A Guide to Digital Entrepreneurship | Chase for Business

 

The internet has obviously changed how we live, work and do business. Where brick-and-mortar once ruled, many innovators are now building companies that exist solely online.

As new businesses lean into the digital landscape in a way traditional companies never could, the outdated barriers fade away, opening up a whole new world of possibilities for ambitious entrepreneurs.

 

What is digital entrepreneurship?

Digital entrepreneurship is about starting and running a business that operates fully online. It represents a new model of entrepreneurship tailored to the digital era in which we live.

Well-known examples of digital entrepreneurship include e-commerce platform Shopify, software-as-a-service (SaaS) company Slack, online house-sharing marketplace Airbnb, and AI innovator OpenAI. All these businesses use technology to deliver their digital experiences to customers around the world, 24/7.

As big as these companies are now, they all started out small. So, you don’t need to be a billionaire diamond heir to jump into digital entrepreneurship — Sara Blakely built Spanx into a billion-dollar shapewear empire by selling online first before expanding to retail. Ben Silbermann co-founded Pinterest and led the visual discovery platform to over 400 million users globally. Michelle Phan leveraged YouTube to launch a beauty and makeup line that was acquired by L’Oréal.

Each of them built their companies from scratch by leveraging the internet’s global reach, allowing them to create and rapidly scale an online business.

 

What does a digital entrepreneur do?

Digital entrepreneurship takes advantage of always-on technologies to create new internet-powered business models. So, who builds those business models?

Digital entrepreneurs, of course.

Location-independent with global reach, digital entrepreneurs rely on laptops, smartphones and the internet rather than brick-and-mortar offices.

But having gone 100% digital, what does the day-to-day look like for the next generation of digital entrepreneurs?

  • They’re building digital products, like customized courses and platforms that live online.

  • They’re using the internet to market globally, sell products and services like e-books and deliver them digitally.

  • They’re managing operations through automated, web-based tools rather than in-person processes.

  • They’re analyzing metrics and data to optimize things like website traffic and business performance.

  • They’re staying on top of emerging technologies and honing the latest technical skills.

In short, digital entrepreneurs focus on leveraging technology to build, manage and grow innovative online businesses that fully embrace the digital landscape. No more dedicated physical stores or warehousing of inventory — even companies with physical products can be fully managed online because their operations are just all ones and zeros.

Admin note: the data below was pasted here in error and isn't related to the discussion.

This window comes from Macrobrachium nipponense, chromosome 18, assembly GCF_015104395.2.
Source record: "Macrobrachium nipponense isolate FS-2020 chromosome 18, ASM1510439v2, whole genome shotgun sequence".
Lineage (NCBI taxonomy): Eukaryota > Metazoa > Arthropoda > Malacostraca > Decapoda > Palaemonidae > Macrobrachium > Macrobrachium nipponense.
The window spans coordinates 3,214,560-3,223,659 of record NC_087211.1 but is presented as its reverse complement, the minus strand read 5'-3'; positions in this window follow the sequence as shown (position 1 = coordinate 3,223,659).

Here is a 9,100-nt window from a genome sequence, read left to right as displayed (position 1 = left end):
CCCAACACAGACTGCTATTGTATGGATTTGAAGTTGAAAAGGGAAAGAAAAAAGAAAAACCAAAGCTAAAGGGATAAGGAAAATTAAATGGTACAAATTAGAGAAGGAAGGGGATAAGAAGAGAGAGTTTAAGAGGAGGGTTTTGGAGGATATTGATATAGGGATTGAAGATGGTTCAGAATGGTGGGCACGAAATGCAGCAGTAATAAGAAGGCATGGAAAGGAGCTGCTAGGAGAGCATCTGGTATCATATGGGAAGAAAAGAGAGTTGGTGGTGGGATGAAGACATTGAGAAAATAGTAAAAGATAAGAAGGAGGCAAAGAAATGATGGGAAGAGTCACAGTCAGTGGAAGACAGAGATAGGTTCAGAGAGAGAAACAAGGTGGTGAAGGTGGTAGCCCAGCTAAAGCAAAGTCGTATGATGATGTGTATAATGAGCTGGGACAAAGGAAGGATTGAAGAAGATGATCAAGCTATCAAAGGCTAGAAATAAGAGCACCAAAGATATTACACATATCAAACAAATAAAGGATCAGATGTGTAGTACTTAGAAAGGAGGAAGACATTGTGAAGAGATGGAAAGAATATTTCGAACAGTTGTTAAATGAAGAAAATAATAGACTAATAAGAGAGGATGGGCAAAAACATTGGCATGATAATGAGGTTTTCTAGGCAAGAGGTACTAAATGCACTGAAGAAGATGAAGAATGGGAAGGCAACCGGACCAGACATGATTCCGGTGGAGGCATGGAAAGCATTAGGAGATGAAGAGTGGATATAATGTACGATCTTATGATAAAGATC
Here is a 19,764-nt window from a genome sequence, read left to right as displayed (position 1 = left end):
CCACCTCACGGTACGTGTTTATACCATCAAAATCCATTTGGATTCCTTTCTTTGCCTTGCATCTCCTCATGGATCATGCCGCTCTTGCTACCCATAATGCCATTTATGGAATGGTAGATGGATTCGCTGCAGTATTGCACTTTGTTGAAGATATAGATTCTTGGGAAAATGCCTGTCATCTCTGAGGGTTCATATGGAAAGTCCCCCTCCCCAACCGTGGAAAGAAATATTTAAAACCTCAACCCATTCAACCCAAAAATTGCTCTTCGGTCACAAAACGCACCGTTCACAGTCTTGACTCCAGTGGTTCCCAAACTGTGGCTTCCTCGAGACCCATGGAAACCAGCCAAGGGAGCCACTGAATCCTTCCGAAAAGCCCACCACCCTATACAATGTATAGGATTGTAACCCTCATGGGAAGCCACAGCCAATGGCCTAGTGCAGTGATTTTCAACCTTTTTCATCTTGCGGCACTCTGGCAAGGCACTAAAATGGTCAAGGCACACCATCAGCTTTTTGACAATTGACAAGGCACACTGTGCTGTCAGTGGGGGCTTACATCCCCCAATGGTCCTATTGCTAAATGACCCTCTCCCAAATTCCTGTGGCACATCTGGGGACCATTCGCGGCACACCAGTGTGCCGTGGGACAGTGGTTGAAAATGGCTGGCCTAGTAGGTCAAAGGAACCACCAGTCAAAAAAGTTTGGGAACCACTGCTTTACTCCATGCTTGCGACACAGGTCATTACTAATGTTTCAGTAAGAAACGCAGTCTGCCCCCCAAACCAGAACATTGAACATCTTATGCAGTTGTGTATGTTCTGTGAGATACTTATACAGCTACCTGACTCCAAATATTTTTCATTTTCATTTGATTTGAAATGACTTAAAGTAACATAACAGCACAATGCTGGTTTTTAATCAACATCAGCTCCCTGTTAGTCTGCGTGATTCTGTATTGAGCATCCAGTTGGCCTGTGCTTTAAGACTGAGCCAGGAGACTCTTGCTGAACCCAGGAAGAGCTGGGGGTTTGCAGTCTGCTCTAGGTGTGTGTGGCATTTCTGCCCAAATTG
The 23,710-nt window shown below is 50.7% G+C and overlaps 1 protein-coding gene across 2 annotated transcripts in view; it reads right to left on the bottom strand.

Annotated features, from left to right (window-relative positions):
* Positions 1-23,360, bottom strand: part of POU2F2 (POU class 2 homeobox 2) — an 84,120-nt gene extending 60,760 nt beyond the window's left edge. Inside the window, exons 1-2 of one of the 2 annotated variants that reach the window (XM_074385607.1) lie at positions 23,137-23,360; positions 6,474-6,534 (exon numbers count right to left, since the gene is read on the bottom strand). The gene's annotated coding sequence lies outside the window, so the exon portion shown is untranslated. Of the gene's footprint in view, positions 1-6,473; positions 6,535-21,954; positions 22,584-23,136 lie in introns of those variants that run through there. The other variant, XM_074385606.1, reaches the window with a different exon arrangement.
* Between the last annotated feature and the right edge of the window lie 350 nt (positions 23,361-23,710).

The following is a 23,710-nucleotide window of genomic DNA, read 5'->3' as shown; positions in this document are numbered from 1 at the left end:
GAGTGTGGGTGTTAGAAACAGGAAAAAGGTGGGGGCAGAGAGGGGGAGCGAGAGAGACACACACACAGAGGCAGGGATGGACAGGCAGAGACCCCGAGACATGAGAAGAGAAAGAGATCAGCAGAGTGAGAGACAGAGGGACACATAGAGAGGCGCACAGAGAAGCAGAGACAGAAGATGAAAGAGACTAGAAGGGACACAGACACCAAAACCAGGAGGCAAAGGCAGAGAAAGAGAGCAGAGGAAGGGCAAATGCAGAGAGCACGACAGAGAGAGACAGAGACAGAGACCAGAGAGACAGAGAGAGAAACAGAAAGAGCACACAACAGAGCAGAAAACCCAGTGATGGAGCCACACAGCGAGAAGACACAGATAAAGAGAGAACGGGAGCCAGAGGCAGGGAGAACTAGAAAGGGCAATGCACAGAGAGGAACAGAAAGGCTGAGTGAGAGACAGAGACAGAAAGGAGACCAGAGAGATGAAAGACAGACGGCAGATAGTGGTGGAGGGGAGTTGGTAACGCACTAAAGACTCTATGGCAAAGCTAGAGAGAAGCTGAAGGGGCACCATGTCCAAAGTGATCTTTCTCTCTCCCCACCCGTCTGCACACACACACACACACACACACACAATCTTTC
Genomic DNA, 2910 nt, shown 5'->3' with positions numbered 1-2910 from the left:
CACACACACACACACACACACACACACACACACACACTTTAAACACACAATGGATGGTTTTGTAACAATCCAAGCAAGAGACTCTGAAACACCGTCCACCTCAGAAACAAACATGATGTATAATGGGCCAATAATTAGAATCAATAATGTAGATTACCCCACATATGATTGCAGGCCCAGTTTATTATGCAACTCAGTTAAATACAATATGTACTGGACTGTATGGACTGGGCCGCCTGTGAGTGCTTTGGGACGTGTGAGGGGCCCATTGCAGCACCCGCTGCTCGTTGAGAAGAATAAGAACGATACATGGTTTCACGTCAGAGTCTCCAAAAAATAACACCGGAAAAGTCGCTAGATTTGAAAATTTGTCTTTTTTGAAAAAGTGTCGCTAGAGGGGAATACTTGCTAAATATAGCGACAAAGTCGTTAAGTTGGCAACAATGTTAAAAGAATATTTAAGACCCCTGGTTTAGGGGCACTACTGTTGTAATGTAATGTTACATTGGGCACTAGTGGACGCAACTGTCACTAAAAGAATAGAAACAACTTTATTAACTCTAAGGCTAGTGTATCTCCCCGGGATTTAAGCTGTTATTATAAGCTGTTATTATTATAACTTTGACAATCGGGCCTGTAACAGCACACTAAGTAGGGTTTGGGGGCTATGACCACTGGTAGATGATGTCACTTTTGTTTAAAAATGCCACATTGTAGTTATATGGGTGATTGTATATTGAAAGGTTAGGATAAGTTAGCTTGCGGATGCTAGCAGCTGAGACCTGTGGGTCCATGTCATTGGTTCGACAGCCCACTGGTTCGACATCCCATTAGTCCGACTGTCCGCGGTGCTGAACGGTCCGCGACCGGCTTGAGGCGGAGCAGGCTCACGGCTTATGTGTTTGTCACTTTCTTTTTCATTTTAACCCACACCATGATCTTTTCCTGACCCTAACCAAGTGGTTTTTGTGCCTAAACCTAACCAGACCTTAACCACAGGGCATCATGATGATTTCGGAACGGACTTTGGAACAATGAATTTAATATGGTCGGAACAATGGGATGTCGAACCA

What are the traits of a digital entrepreneur?

Launching a digital business requires a distinct mindset and a few handy skills. Here are a few traits of successful digital entrepreneurs:

  • Technical know-how — You don’t have to be a programmer, but having a working knowledge of digital platforms, tools and emerging tech goes a long way.

  • Adaptability — Technology moves fast, and digital entrepreneurs have to move with it, evolving alongside the constant changes and innovations of their digital world.

  • Global vision — The internet allows startups to reach customers worldwide, so digital founders have to think globally from day one.

  • Marketing savvy — Marketing across social, SEO, email and more is crucial for digital entrepreneurs whose businesses lack a physical presence.

  • Problem-solving — When tech breaks or strategies stall, digital entrepreneurs often have to pivot quickly to stay in business.

Those are the traits that make a difference. More importantly, the digital entrepreneur has the creative drive to find fresh ideas, the resilience to persist through challenges and a global vision that appeals to a worldwide audience.

 

How digital entrepreneurship is different

Launching an online business has some key differences from brick-and-mortar startups. Here are a few ways digital entrepreneurship stands apart:

  • Lower barriers to entry — Digital businesses often require less upfront capital because no physical storefront or inventory is needed for companies that offer digital products. This makes launching more accessible.